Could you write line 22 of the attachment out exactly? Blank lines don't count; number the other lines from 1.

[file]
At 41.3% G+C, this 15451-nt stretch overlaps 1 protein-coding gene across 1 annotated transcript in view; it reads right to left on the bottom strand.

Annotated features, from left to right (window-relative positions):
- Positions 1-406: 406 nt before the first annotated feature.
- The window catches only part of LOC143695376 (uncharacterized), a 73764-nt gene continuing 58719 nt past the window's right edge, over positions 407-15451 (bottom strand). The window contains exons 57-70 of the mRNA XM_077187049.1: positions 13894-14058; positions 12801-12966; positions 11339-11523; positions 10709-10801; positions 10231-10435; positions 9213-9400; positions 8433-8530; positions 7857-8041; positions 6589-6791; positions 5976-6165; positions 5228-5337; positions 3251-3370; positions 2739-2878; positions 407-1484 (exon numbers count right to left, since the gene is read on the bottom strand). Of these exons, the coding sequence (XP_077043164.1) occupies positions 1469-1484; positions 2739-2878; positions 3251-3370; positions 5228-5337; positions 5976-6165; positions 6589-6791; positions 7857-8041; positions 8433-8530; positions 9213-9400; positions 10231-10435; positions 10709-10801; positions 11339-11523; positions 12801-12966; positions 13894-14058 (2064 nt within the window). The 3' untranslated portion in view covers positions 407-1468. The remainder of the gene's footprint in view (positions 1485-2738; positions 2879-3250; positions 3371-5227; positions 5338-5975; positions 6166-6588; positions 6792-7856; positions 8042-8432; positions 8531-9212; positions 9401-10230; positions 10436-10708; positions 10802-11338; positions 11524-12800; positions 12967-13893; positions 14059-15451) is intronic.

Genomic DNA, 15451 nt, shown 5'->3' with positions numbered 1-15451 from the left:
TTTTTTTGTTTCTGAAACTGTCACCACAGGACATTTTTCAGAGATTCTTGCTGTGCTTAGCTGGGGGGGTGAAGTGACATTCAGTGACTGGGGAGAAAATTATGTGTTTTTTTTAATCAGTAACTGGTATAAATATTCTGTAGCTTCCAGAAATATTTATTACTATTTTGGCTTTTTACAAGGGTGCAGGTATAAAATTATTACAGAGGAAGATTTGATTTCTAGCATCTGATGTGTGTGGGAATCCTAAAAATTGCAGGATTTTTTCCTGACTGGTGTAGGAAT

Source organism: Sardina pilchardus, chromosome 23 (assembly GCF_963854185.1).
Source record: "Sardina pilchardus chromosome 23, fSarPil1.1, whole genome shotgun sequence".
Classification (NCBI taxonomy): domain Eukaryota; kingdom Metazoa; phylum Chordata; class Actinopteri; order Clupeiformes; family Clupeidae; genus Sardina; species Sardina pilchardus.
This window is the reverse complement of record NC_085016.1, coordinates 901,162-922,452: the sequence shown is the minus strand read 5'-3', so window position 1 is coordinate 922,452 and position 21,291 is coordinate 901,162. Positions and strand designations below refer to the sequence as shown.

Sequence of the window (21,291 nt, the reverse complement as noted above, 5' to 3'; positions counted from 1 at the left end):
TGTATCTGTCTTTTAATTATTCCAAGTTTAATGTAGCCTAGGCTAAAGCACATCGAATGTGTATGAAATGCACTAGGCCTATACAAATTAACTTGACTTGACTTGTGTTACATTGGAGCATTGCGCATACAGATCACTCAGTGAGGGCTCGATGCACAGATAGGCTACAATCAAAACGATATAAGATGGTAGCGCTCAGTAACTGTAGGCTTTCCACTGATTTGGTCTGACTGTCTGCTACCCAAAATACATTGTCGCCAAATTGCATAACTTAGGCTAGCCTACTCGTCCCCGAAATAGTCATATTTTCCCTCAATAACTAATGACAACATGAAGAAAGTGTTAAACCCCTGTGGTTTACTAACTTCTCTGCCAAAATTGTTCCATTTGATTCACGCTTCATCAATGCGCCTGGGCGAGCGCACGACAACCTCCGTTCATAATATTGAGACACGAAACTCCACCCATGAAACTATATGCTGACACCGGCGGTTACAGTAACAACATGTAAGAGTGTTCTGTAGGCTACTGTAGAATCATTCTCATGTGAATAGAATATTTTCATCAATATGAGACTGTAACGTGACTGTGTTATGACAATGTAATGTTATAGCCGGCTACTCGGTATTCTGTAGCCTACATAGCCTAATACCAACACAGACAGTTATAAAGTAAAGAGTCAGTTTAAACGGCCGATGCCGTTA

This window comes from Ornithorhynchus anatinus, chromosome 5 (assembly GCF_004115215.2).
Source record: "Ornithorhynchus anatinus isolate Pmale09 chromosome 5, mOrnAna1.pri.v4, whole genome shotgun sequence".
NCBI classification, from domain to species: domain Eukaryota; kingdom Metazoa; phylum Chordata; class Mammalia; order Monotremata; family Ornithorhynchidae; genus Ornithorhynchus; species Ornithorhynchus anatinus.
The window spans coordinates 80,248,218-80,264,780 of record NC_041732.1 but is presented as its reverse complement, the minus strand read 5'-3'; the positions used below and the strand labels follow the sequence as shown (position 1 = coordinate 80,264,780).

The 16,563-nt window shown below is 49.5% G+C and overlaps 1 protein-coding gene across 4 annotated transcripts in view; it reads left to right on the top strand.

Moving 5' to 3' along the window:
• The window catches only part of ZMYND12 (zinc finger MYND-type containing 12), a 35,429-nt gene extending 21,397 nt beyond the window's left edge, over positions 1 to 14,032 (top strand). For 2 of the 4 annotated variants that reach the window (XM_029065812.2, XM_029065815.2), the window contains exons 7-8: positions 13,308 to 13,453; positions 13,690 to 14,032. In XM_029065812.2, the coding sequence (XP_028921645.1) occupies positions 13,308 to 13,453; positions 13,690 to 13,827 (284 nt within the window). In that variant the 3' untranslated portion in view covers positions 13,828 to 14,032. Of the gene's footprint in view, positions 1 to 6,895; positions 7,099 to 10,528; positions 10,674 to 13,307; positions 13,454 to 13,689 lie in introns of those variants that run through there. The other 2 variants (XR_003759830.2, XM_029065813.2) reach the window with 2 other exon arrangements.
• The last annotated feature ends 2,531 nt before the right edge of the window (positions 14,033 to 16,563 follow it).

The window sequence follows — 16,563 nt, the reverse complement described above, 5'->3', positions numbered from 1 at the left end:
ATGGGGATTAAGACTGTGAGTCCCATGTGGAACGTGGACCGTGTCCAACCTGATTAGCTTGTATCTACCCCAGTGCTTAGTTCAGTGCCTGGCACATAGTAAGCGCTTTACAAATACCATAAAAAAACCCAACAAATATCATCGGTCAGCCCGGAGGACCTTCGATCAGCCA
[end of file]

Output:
ATGGGGATTAAGACTGTGAGTCCCATGTGGAACGTGGACCGTGTCCAACCTGATTAGCTTGTATCTACCCCAGTGCTTAGTTCAGTGCCTGGCACATAGTAAGCGCTTTACAAATACCATAAAAAAACCCAACAAATATCATCGGTCAGCCCGGAGGACCTTCGATCAGCCA